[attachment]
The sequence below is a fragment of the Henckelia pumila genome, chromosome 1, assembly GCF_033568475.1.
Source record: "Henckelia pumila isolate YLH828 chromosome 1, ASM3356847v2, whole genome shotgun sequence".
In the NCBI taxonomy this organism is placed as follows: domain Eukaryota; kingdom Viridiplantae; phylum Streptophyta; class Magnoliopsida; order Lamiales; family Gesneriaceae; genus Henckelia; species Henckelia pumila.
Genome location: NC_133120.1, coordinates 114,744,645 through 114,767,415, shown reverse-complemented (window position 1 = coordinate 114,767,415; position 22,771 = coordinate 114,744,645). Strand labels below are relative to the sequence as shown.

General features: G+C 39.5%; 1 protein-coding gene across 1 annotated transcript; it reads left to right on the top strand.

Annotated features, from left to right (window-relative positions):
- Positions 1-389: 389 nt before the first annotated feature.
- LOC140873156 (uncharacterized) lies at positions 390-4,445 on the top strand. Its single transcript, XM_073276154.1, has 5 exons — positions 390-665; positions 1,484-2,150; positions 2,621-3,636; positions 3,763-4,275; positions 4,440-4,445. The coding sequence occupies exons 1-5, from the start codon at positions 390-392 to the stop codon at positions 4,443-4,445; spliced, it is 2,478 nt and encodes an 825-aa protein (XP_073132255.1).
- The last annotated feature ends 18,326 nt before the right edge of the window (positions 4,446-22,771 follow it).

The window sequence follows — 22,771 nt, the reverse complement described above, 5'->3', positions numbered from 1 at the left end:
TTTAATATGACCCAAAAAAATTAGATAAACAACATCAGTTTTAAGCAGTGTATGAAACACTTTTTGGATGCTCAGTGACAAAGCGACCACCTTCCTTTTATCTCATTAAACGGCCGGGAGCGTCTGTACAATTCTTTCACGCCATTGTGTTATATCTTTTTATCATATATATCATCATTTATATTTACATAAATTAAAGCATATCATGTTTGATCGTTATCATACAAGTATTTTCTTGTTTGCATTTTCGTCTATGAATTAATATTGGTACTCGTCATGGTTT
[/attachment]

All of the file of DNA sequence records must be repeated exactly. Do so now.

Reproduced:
The sequence below is a fragment of the Henckelia pumila genome, chromosome 1, assembly GCF_033568475.1.
Source record: "Henckelia pumila isolate YLH828 chromosome 1, ASM3356847v2, whole genome shotgun sequence".
In the NCBI taxonomy this organism is placed as follows: domain Eukaryota; kingdom Viridiplantae; phylum Streptophyta; class Magnoliopsida; order Lamiales; family Gesneriaceae; genus Henckelia; species Henckelia pumila.
Genome location: NC_133120.1, coordinates 114,744,645 through 114,767,415, shown reverse-complemented (window position 1 = coordinate 114,767,415; position 22,771 = coordinate 114,744,645). Strand labels below are relative to the sequence as shown.

General features: G+C 39.5%; 1 protein-coding gene across 1 annotated transcript; it reads left to right on the top strand.

Annotated features, from left to right (window-relative positions):
- Positions 1-389: 389 nt before the first annotated feature.
- LOC140873156 (uncharacterized) lies at positions 390-4,445 on the top strand. Its single transcript, XM_073276154.1, has 5 exons — positions 390-665; positions 1,484-2,150; positions 2,621-3,636; positions 3,763-4,275; positions 4,440-4,445. The coding sequence occupies exons 1-5, from the start codon at positions 390-392 to the stop codon at positions 4,443-4,445; spliced, it is 2,478 nt and encodes an 825-aa protein (XP_073132255.1).
- The last annotated feature ends 18,326 nt before the right edge of the window (positions 4,446-22,771 follow it).

The window sequence follows — 22,771 nt, the reverse complement described above, 5'->3', positions numbered from 1 at the left end:
TTTAATATGACCCAAAAAAATTAGATAAACAACATCAGTTTTAAGCAGTGTATGAAACACTTTTTGGATGCTCAGTGACAAAGCGACCACCTTCCTTTTATCTCATTAAACGGCCGGGAGCGTCTGTACAATTCTTTCACGCCATTGTGTTATATCTTTTTATCATATATATCATCATTTATATTTACATAAATTAAAGCATATCATGTTTGATCGTTATCATACAAGTATTTTCTTGTTTGCATTTTCGTCTATGAATTAATATTGGTACTCGTCATGGTTT